Journey to the Top: Developing African American ExecutivesBy: Lawrence James, Jr.
There is no doubt that there is still much to be done in regards to increasing diversity within the workplace in general and especially within senior executive ranks. The dearth of African Americans in the uppermost corporate leadership roles is especially stark.
According to a U.S. Equal Employment Opportunity Commission survey in 2011, African American executives made up only 2.8 percent of CEOs. This number is lowest among the four major ethnic groups (Asian, African American, Hispanic, and Caucasian) in the United States. The discrepancy becomes even bleaker when you consider that African Americans occupy approximately 10 percent of management, business, and financial occupations. In contrast, white executives made up 93 percent of the CEOs, which was over 20 percent greater than their percentage in the labor force. These numbers clearly indicate that African Americans are struggling to gain a foothold on the highest rungs of the corporate ladder, hitting their glass ceiling around the midmanagement level.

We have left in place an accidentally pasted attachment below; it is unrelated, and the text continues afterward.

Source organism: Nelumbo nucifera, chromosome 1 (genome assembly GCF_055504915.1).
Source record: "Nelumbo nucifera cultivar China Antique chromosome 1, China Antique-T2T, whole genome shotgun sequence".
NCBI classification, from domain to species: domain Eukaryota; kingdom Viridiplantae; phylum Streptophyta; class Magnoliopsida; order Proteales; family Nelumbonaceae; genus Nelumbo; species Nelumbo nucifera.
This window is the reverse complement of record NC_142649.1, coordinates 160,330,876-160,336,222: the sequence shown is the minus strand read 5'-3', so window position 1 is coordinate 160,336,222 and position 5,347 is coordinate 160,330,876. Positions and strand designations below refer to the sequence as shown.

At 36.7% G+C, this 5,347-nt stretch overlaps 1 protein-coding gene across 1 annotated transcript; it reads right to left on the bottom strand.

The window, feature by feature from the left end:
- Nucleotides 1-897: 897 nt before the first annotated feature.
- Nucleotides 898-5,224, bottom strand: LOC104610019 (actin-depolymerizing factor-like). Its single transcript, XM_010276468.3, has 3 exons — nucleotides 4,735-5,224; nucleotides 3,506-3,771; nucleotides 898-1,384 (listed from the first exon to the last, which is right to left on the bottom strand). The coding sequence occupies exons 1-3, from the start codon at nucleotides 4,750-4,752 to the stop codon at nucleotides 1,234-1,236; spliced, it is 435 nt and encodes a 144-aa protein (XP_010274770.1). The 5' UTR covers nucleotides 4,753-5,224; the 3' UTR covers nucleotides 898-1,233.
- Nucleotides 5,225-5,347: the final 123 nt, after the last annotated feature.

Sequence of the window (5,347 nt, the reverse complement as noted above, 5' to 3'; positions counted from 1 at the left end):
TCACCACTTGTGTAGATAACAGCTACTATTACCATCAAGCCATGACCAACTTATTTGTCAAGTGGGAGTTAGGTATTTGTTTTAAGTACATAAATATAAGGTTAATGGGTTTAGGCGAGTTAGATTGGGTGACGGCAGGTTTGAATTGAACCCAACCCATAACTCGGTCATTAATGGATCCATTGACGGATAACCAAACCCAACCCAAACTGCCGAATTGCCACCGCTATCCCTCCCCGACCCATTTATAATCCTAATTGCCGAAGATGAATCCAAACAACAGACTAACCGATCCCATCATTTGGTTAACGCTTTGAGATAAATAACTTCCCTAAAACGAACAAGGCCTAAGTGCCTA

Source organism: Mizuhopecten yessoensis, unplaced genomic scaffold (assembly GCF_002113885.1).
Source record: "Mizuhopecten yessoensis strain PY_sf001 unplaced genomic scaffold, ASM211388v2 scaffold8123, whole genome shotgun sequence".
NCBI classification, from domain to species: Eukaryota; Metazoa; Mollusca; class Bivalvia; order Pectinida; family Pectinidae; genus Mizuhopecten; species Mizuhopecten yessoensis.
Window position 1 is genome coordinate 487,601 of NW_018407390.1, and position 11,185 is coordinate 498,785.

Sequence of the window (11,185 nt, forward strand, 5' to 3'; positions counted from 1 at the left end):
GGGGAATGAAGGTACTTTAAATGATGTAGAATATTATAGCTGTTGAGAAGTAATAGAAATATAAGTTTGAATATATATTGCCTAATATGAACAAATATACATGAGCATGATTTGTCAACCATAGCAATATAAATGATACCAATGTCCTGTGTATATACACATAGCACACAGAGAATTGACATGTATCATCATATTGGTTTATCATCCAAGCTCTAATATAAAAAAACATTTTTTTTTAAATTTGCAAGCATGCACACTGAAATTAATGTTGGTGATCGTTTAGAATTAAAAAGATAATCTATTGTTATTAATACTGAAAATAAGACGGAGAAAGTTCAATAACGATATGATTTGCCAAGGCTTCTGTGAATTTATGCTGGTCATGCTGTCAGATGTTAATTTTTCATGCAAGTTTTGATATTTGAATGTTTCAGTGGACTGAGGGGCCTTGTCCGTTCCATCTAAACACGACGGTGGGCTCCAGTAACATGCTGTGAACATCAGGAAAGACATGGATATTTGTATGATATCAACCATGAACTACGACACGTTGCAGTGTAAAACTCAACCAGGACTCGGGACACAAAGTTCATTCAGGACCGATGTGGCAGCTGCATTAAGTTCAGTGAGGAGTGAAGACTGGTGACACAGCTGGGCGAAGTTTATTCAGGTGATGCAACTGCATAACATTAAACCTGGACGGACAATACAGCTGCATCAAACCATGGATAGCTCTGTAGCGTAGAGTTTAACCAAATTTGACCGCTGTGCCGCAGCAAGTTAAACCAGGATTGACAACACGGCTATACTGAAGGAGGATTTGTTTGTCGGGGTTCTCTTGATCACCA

The purpose of this research study is to create a deeper understanding of the nuances inherent in the developmental journey of African Americans as they strive to attain positions in the C-suite as well as other senior executive roles.
In a series of in-depth qualitative interviews, RHR International asked a select group of African American executives (in vice president or higher roles within primarily Fortune 200 corporations or nonprofit organizations) how they developed the business knowledge, leadership skills, and organizational behaviors needed to advance and succeed as senior leaders within their organizations.
Their answers provide groundbreaking insights on many levels: (1) how they viewed themselves at the time, (2) their struggle to advance, (3) the organizational hurdles they overcame, (4) the internal and external support
they required to develop, and (5) the impact of the organization’s cultural climate on their ability to succeed. These five factors play critical roles in determining career success or derailment for minority executives. They also have significant implications for an organization’s ability to hire and retain high-performing executives of color.
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